Don’t Blame Yesterday’s Panic Selling On Algos

When stocks rise – usually because the Fed made some guttural, dovish noise and promised even more monetary Kool-Aid – the bulls are delighted, and go to great lengths to mock the bears and short sellers who are “obviously wrong.” However, when stocks plunge – as they did yesterday – there is an utmost urgency to i) explain that the sellers are clueless/have no idea that stocks are massively undervalued, ii) find the sellers, and iii) failing that, blame the selloff on the algos (and in some very specific cases – like Goldman and oil for example – blame negative gamma).

That’s precisely what happened following yesterday’s 800 point Dow plunge, which the bulls and other liquidity addicts quickly accused the algos, quants and various other machines who – the narrative goes – of mindlessly latching on to the plunge in bonds yields, sending stocks tumbling.

Only that’s not true, and as Nomura’s quant team writes today, the magnitude of yesterday’s sell-off suggests that panic-selling by longer-term investors was the driving force, rather than trading by algo players, to wit:

When a sell-off like yesterday’s happens, commentators scanning the supply/demand landscape in a hunt for the principal culprit tend to single out algorithmic traders, but we think they would be wrong to do so in yesterday’s case.

And while Nomura concedes that both CTAs and risk-parity funds participated in the selling, the Japanese bank sees no signs that they exited longs or deleveraged “on the sort of scale that could make for a sell-off of yesterday’s magnitude.” Furthermore, while it is plausible to think that some anti-momentum algorithmic traders momentarily dumped stocks in response to the signal sent by the inversion of the 10yr-2yr yield curve, Takada thinks that the large and continuous sell-off that progressed from that point on was in all likelihood led by panic-selling on the part of longer-term investors. Indeed, recall that in December 2018, algos were treated as a convenient scapegoat for longer-term investors’ shift away from stocks and into bonds as other segments of the yield curve started to invert.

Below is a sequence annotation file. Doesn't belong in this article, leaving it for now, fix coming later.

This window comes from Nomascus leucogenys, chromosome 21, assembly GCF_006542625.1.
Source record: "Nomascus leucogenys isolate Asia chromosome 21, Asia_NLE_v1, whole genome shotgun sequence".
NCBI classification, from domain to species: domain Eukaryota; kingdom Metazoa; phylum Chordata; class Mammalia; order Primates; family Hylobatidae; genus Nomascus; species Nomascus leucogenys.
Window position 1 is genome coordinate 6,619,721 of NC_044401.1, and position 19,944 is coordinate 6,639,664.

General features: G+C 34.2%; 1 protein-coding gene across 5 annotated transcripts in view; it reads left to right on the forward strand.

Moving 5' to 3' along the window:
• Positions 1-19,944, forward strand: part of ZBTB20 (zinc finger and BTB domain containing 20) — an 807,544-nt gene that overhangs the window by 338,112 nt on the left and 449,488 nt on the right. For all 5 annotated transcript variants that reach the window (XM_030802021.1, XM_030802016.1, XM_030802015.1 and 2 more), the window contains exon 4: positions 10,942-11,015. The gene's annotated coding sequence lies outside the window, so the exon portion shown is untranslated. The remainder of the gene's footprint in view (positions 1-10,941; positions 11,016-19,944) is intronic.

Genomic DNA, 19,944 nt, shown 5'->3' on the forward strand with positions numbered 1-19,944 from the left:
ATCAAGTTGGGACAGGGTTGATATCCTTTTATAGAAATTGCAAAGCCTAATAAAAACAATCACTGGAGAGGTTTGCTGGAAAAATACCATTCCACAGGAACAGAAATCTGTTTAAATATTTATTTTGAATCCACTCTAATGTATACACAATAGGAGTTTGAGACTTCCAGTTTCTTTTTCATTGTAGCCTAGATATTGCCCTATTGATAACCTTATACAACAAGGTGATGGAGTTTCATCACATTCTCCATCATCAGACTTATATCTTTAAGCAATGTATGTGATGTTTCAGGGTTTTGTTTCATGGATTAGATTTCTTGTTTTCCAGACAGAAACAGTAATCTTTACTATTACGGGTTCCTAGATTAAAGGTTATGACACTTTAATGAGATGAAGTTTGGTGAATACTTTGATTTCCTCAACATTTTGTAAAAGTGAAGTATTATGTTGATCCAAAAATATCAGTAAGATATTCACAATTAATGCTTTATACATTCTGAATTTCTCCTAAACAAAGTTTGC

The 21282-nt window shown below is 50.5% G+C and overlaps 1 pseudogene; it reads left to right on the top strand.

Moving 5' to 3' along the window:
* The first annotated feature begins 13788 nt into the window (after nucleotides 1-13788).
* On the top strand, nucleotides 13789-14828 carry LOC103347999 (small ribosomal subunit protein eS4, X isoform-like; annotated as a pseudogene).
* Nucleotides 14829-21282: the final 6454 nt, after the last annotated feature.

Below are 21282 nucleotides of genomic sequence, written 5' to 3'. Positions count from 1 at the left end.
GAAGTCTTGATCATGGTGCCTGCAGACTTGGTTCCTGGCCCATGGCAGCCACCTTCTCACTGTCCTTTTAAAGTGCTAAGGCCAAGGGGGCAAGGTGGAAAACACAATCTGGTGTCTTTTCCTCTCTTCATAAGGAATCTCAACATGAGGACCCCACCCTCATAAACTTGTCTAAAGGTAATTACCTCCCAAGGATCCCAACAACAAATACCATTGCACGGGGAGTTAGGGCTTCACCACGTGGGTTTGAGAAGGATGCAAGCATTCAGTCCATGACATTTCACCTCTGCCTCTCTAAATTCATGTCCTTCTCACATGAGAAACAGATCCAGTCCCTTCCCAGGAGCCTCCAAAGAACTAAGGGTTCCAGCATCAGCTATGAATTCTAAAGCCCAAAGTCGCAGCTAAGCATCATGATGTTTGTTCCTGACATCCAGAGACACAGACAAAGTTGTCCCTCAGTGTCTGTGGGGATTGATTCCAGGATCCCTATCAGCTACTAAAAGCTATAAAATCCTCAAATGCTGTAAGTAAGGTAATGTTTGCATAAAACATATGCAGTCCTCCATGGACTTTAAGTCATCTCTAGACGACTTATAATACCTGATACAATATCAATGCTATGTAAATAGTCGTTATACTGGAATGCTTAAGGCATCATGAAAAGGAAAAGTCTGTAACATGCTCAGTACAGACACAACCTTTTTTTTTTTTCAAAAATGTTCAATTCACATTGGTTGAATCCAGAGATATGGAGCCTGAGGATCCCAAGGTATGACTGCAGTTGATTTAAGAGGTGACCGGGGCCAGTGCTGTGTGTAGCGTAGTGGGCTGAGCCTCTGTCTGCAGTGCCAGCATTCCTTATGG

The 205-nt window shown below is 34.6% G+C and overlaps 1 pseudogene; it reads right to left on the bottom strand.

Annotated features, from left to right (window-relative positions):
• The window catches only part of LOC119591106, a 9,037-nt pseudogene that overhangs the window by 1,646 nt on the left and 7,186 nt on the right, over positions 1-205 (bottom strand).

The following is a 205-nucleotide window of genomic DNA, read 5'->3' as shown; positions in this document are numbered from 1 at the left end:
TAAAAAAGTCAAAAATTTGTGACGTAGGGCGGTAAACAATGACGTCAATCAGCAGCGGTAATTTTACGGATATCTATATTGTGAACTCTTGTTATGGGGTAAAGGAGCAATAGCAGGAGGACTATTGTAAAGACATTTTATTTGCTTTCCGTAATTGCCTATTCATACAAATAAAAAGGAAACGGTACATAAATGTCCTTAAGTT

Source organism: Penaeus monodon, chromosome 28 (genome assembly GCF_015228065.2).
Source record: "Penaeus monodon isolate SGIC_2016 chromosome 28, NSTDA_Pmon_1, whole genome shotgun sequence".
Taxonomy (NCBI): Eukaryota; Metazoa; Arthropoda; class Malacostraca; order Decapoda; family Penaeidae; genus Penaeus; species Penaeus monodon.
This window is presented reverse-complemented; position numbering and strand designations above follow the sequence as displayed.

Some more details:

  • Trend-chasing CTAs were net sellers of equity futures in major markets. With the S&P 500 stuck below 2,960 (which is the average break-even line for CTAs’ net buying since June), CTAs have continued closing out longs. As of now, CTAs have only closed out 54% of the net long position they held on 16 July (the recent peak in that position), so they still have quite a way to go. CTAs are also still selling China A50 futures at index readings below 13,440 (representing their average cost of net buying since June). Meanwhile, CTAs continue to accumulate short positions in Nikkei 225 futures and DAX futures. We estimate that CTAs’ existing short positions break even at 21,200 (for the Nikkei 225) and 11,630 (for the DAX). In each of these markets, selling by CTAs looks merely steady, not frantic.

  • Little evidence of much market activity by risk-parity funds. Some funds may have moved to rebalance their portfolios in response to the rise in stock market volatility, but most are probably waiting until their regular month-end portfolio rebalancing comes around. Cross-asset volatility has not increased all that dramatically, and risk-parity funds’ portfolio leverage has held steady at around 170%; we see no evidence of significant deleveraging.

But while yesterday’s selling may have been all humans, the real question is whether it will continue – regardless if human or machine-driven. To this point, Nomura makes one final, ominous observation: with the 10yr-2yr UST yield curve having briefly inverted yesterday, an interesting phenomenon that tends to occur after such inversions is that stocks tend to consistently underperform bonds over the subsequent 12 months (measured using one-year forward rolling Sharpe ratios).

Here, Nomura’s quant team argues that the historical underperformance of stocks in these circumstances is powered by an undercurrent of longer-term investors quietly executing an allocation shift away from stocks and into bonds, upon reading the inversion of the yield curve as a signal of a coming recession.

This is also why yesterday’s symbolically-loaded inversion of the 10-2 spread did much to induce panicky behavior (stock-selling and bond-buying) among longer-term investors, be they man or machine.

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